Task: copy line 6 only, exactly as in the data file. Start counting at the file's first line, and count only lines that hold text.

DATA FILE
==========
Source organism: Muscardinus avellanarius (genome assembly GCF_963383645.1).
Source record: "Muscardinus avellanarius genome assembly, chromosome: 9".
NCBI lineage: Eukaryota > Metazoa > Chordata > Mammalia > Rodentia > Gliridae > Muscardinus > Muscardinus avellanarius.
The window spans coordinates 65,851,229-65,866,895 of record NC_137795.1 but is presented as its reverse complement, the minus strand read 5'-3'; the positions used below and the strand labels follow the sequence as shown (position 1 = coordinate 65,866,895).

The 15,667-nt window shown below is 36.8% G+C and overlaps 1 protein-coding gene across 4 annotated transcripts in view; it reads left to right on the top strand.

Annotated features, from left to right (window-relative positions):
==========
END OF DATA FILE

Annotated features, from left to right (window-relative positions):